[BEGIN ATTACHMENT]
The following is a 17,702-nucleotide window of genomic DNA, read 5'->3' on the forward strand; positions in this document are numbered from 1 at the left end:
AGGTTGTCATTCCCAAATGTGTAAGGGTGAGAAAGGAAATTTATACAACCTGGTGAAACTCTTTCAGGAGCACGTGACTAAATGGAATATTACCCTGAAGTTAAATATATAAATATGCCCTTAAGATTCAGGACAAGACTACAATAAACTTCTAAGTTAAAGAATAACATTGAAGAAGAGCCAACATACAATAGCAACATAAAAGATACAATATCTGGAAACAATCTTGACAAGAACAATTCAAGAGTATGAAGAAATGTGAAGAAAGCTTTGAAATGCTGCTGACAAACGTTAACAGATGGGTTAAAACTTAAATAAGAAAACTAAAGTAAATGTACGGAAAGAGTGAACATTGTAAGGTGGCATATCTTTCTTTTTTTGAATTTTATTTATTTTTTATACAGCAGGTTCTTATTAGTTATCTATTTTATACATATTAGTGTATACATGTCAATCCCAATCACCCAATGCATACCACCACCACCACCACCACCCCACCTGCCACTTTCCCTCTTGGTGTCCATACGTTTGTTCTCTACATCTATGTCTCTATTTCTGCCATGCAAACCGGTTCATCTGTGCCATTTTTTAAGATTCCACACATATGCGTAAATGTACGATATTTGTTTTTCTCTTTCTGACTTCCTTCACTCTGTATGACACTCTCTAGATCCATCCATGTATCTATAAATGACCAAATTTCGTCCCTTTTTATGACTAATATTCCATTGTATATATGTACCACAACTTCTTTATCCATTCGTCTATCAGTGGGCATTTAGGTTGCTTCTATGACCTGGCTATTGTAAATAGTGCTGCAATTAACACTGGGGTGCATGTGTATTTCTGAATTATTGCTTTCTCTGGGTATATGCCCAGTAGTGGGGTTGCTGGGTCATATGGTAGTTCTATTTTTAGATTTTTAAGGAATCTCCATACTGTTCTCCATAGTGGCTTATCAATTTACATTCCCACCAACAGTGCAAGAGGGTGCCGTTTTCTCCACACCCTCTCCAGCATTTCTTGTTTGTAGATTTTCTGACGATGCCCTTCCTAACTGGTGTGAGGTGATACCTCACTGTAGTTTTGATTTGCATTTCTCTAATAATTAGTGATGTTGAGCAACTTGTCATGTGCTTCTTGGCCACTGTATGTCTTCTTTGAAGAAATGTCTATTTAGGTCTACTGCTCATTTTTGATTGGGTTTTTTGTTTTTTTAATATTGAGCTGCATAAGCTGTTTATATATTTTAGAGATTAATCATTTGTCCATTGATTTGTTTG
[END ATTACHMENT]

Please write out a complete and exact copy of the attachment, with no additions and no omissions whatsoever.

The following is a 17,702-nucleotide window of genomic DNA, read 5'->3' on the forward strand; positions in this document are numbered from 1 at the left end:
AGGTTGTCATTCCCAAATGTGTAAGGGTGAGAAAGGAAATTTATACAACCTGGTGAAACTCTTTCAGGAGCACGTGACTAAATGGAATATTACCCTGAAGTTAAATATATAAATATGCCCTTAAGATTCAGGACAAGACTACAATAAACTTCTAAGTTAAAGAATAACATTGAAGAAGAGCCAACATACAATAGCAACATAAAAGATACAATATCTGGAAACAATCTTGACAAGAACAATTCAAGAGTATGAAGAAATGTGAAGAAAGCTTTGAAATGCTGCTGACAAACGTTAACAGATGGGTTAAAACTTAAATAAGAAAACTAAAGTAAATGTACGGAAAGAGTGAACATTGTAAGGTGGCATATCTTTCTTTTTTTGAATTTTATTTATTTTTTATACAGCAGGTTCTTATTAGTTATCTATTTTATACATATTAGTGTATACATGTCAATCCCAATCACCCAATGCATACCACCACCACCACCACCACCCCACCTGCCACTTTCCCTCTTGGTGTCCATACGTTTGTTCTCTACATCTATGTCTCTATTTCTGCCATGCAAACCGGTTCATCTGTGCCATTTTTTAAGATTCCACACATATGCGTAAATGTACGATATTTGTTTTTCTCTTTCTGACTTCCTTCACTCTGTATGACACTCTCTAGATCCATCCATGTATCTATAAATGACCAAATTTCGTCCCTTTTTATGACTAATATTCCATTGTATATATGTACCACAACTTCTTTATCCATTCGTCTATCAGTGGGCATTTAGGTTGCTTCTATGACCTGGCTATTGTAAATAGTGCTGCAATTAACACTGGGGTGCATGTGTATTTCTGAATTATTGCTTTCTCTGGGTATATGCCCAGTAGTGGGGTTGCTGGGTCATATGGTAGTTCTATTTTTAGATTTTTAAGGAATCTCCATACTGTTCTCCATAGTGGCTTATCAATTTACATTCCCACCAACAGTGCAAGAGGGTGCCGTTTTCTCCACACCCTCTCCAGCATTTCTTGTTTGTAGATTTTCTGACGATGCCCTTCCTAACTGGTGTGAGGTGATACCTCACTGTAGTTTTGATTTGCATTTCTCTAATAATTAGTGATGTTGAGCAACTTGTCATGTGCTTCTTGGCCACTGTATGTCTTCTTTGAAGAAATGTCTATTTAGGTCTACTGCTCATTTTTGATTGGGTTTTTTGTTTTTTTAATATTGAGCTGCATAAGCTGTTTATATATTTTAGAGATTAATCATTTGTCCATTGATTTGTTTG